As Charlie Chaplin’s The Kid (1921) has just celebrated its 100th birthday, we decided to celebrate other classic films that will share the same milestone this year.
From a movie inspiring a tango craze to a three-year-old earning a million dollars a year, anything goes in 1920s Hollywood.
Here is a list of 10 high-grossing films from 1921 that are worth knowing about – if even for some trivia to trump your film buff friends.
#1. The Kid – Charlie Chaplin
In this timeless classic, ‘The Tramp’ (Charlie Chaplain) befriends an abandoned child, ‘The Kid’ (Jackie Coogan), and although reluctant at first, raises him as his own. Kind of like in Leon: The Professional (1994), or Manny and the Baby in Ice Age (2002), or Sully and Boo in Monsters, INC. (2001).
Film critic Audrey Fox, writing for Roger Ebert, points out The Kid’s obvious enduring legacy by saying: “With its loving depiction of an adoptive father-child dynamic, Chaplin’s century-old film has its fingerprints all over modern entertainment, especially as the familiar storyline had new life breathed into it with the release of The Mandalorian, News of the World, and The Midnight Sky.”
#2. Fool’s Paradise – Cecil B. DeMille
Fool’s Paradise is an early film by Cecil B. DeMille, the “founding father of the American cinema.” The silent romance film is your classic love-triangle: where the female lead’s crush doesn’t like her back so she gives him a cigar that explodes in his face, causing him to go blind, so she can trick him into marrying her. You can’t make this stuff up.
Although the film is shot in black and white, the scenes where a heart is shown are hand-painted red. Pretty cutting edge stuff for the time.
#3. The Call Of Youth – Hugh Ford
The Call of Youth is a short film directed by Hugh Ford. Fun fact: Alfred Hitchcock is credited as the title designer. You know, the guy who writes the dialogue on the screen between shots of silent footage.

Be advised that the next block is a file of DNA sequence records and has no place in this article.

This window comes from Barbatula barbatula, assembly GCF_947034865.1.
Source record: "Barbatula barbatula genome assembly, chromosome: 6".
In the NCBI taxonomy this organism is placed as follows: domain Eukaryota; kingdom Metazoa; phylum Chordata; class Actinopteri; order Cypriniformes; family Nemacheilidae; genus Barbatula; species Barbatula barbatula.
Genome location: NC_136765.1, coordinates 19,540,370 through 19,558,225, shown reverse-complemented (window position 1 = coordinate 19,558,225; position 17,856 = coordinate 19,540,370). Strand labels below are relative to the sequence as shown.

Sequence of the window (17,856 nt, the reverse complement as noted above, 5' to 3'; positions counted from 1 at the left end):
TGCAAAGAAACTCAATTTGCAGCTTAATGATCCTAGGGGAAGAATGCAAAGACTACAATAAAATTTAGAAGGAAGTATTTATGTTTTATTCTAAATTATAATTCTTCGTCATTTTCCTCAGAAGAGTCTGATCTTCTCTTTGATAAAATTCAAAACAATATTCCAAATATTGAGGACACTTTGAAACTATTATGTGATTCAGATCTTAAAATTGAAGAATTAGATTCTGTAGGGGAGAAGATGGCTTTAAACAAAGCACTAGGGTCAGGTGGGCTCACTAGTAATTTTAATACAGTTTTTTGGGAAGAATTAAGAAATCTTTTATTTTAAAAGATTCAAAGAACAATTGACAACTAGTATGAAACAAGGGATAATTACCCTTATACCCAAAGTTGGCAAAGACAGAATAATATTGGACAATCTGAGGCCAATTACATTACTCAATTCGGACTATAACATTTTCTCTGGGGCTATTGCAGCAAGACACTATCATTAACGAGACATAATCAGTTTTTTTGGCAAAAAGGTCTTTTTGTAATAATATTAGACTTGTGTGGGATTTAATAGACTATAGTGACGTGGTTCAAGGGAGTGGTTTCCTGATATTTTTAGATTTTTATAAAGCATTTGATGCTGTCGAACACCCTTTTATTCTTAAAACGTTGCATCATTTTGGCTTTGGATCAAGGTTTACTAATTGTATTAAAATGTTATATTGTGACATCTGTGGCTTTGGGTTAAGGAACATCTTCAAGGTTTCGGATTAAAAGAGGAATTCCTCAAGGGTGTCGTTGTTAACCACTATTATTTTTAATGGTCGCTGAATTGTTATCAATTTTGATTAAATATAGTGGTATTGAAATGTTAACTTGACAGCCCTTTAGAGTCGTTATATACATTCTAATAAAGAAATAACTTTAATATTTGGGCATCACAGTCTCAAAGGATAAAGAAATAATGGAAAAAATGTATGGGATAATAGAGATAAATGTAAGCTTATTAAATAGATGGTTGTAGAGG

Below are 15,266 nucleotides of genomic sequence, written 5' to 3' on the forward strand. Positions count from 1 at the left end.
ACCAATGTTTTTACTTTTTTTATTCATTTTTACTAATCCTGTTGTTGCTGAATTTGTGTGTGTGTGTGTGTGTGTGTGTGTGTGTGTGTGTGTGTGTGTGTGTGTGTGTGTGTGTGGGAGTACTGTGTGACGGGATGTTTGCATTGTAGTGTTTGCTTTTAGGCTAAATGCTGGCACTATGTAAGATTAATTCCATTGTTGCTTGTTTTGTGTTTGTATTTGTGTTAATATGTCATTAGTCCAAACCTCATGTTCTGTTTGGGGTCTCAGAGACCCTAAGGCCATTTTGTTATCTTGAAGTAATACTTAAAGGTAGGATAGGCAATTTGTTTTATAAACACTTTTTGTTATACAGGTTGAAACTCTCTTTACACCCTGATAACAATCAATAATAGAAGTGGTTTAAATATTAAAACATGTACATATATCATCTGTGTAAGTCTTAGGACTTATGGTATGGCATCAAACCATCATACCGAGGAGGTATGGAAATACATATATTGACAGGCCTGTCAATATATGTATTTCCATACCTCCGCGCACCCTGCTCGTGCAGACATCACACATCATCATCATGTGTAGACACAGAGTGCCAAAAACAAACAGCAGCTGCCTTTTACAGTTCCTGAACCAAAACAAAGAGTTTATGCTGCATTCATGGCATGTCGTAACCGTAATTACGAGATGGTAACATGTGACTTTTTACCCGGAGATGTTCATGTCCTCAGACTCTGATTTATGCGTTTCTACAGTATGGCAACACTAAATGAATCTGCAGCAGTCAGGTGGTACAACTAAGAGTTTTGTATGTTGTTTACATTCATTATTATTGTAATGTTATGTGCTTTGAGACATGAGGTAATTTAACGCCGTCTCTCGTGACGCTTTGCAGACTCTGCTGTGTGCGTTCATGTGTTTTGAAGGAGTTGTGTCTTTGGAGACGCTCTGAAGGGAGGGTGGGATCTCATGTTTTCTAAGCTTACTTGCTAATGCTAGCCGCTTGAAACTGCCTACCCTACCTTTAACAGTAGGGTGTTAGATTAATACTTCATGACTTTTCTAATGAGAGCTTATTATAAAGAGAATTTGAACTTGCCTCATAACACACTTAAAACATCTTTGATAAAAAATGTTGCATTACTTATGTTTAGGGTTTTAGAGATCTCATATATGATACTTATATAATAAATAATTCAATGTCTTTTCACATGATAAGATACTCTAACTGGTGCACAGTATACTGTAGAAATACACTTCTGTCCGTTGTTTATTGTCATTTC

Hitchcock had yet to direct his first film, Always Tell Your Wife, which came out in 1923.
#4. The Four Horsemen of The Apocalypse – Rex Ingram
The Four Horsemen of The Apocalypse is dubbed as one of the first true anti-war films and, because of its huge cultural impact, became the top-grossing film of 1921, beating aforementioned Charlie Chaplin’s The Kid.
The film also inspired people to wear gaucho pants and started a tango craze! Sounds a bit like when Amazon’s chess set sales went through the roof after the release of The Queen’s Gambit.
#5. Golfing – Fred Fishback
Before Shirley Temple, there was Diana Serra Cary (‘Baby Peggy’). Living until 101, Cary was one of the last living film stars of the Silent Era of Hollywood before her death last year. Between 1921-24, Baby Peggy made over 150 short films and, in 1922, was dubbed The Million Dollar Baby for her $1.5 million annual salary ($22.4 million in 2019). Like many child-stars, she fell on hard times and ended up working as an extra by the 1930s.
Later in life, a fully-grown Baby Peggy became an advocate for child actor’s rights. There is no available plot synopsis for Golfing, this is just a shout-out for Baby Peggy. Ain’t she cute?
#6. Humor Risk – Richard Smith (never released)
Humor Risk is an unreleased silent comedy film by the Marx Brothers. It would have been their very first, had they not apparently accidentally thrown away the print when left in the screening box overnight.
Rumour has it that Groucho Marx, unhappy with the film’s quality after a particularly bad premiere screening, BURNT the negative. Grouchy Groucho!
#7. The Lotus Eater – Marshall Neilan
The Lotus Eater is a romance film starring John Barrymore, grandfather of Drew Barrymore and Colleen Moore, who helped popularise the bob haircut in the 1920s. The more you know.
#8. The Three Musketeers – Fred Niblo
The moment when Douglas Fairbanks does a one-handed handspring to grab a sword in this film is considered as one of the great stunts of the early cinema period. Fairbanks continued to rock his character’s moustache for the rest of his life. Iconic.
#9. The Adventures of Tarzan – Scott Sidney & Robert F. Hill
Me, Tarzan. Me, 100 years old this year. The Adventures of Tarzan is a 15-chapter movie serial, where one chapter of the story would be played each week at a cinema until the series was completed. There were the cliffhangers that made audiences come back the next week, e.g. Jane getting kidnapped. Elmo Lincoln returned to his role as Tarzan for a second time although this time around, censorship forced the previously bare-chested actor to cover up and wear an over-the-shoulder-styled costume for this production.
These films can be hard to track down but they continue to live on in random YouTube videos and on Old Hollywood themed Instagram pages.